Concerns about government surveillance have escalated, and rightly so, since the cover of PRISM was blown. Since then, we’ve learned a handful of alarming things about the spying carried out by the NSA and other government agencies; they can, for instance, circumvent your encryption measures or even access data stored on your iPhone, Android, or BlackBerry smartphone. Disturbing, right?
But Google executive chairman Eric Schmidt thinks you’re being a baby about it. Speaking at an event in New York hosted by the New America Foundation, Schmidt chalked government spying up as just a part of our society.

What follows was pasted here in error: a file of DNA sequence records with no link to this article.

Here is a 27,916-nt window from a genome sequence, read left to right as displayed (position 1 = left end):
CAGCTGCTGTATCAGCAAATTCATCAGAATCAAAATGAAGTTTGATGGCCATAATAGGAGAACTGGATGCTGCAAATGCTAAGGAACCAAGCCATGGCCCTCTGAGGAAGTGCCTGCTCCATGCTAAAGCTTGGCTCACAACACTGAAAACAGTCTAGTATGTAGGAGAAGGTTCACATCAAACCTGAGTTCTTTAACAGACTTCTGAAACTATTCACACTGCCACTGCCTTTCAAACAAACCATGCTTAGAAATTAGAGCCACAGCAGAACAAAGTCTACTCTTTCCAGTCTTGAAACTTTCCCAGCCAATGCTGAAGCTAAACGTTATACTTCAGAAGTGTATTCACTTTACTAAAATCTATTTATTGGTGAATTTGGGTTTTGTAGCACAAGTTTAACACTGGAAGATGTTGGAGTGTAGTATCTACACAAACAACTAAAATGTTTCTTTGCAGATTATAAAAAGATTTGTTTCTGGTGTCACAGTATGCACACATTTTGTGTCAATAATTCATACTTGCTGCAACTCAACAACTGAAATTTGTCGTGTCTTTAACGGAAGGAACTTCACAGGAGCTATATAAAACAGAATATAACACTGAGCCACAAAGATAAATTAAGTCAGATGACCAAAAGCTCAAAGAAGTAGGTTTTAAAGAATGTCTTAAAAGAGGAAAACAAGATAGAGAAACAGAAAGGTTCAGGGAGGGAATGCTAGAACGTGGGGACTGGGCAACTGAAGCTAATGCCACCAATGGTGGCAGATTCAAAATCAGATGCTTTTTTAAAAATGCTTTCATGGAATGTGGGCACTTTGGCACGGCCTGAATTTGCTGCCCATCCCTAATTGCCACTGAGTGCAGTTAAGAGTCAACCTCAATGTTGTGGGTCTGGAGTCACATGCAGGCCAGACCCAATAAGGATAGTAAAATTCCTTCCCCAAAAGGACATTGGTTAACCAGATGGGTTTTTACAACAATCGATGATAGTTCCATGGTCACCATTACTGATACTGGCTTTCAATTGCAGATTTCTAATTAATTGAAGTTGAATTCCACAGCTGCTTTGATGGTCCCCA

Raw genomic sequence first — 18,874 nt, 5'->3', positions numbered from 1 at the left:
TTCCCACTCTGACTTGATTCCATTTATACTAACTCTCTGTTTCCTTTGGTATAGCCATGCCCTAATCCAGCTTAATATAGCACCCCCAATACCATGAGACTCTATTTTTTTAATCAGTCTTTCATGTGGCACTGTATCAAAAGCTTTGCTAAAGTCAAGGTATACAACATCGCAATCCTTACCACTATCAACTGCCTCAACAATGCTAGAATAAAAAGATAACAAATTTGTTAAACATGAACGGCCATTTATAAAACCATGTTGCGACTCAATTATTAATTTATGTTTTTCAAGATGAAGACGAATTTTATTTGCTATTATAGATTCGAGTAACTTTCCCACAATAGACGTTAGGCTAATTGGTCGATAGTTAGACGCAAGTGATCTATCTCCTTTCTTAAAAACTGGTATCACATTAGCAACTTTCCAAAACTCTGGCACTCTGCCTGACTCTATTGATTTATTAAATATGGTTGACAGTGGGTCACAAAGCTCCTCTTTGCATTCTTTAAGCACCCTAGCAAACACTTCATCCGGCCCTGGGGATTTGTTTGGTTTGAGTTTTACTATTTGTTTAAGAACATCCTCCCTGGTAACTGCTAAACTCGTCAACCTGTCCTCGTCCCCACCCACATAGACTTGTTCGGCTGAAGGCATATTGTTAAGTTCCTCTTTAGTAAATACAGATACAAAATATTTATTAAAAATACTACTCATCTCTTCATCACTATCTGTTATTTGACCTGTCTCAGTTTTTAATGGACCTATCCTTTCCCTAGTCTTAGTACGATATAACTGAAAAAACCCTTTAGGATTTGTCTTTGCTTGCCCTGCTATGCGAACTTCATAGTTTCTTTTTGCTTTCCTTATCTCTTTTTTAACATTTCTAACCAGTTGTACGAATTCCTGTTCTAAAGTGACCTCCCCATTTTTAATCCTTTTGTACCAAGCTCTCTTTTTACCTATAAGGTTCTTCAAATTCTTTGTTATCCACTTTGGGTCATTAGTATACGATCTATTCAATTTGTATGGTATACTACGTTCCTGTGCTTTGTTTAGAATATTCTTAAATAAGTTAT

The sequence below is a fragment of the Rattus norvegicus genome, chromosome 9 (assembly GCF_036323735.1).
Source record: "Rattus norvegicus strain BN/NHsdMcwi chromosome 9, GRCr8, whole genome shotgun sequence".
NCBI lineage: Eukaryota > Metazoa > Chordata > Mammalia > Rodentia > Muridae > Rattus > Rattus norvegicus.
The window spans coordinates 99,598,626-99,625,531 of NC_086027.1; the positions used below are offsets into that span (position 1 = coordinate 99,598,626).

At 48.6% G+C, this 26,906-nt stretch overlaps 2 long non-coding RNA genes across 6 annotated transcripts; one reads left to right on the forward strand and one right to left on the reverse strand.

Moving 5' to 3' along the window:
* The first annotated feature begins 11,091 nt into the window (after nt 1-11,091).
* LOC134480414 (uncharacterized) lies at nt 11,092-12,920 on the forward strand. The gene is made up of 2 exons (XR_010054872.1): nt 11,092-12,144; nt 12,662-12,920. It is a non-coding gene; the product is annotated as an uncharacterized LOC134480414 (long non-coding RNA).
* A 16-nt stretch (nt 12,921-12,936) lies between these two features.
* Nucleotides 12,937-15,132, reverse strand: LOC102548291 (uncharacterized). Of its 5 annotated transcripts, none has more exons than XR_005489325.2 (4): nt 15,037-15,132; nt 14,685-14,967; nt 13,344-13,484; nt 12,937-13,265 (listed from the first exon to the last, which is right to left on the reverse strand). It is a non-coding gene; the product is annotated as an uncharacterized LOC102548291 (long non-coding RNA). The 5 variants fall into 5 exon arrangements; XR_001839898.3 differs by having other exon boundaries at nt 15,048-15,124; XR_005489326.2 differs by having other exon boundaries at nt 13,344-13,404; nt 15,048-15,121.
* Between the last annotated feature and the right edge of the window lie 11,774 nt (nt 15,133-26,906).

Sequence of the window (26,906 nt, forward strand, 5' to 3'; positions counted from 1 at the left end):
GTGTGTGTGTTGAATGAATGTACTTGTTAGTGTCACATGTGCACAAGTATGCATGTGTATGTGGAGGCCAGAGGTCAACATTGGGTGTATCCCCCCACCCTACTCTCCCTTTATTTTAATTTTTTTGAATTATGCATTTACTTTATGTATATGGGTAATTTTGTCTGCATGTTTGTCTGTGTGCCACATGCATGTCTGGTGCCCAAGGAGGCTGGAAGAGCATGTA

“There's been spying for years, there's been surveillance for years, and so forth, I'm not going to pass judgement on that, it's the nature of our society,” he said.
But while surveillance may be the norm, that doesn’t necessarily mean it’s ok.
"The real danger [from] the publicity about all of this is that other countries will begin to put very serious encryption – we use the term 'balkanization' in general – to essentially split the internet and that the internet's going to be much more country specific," said Schmidt, whose own company has routinely come under fire over privacy issues.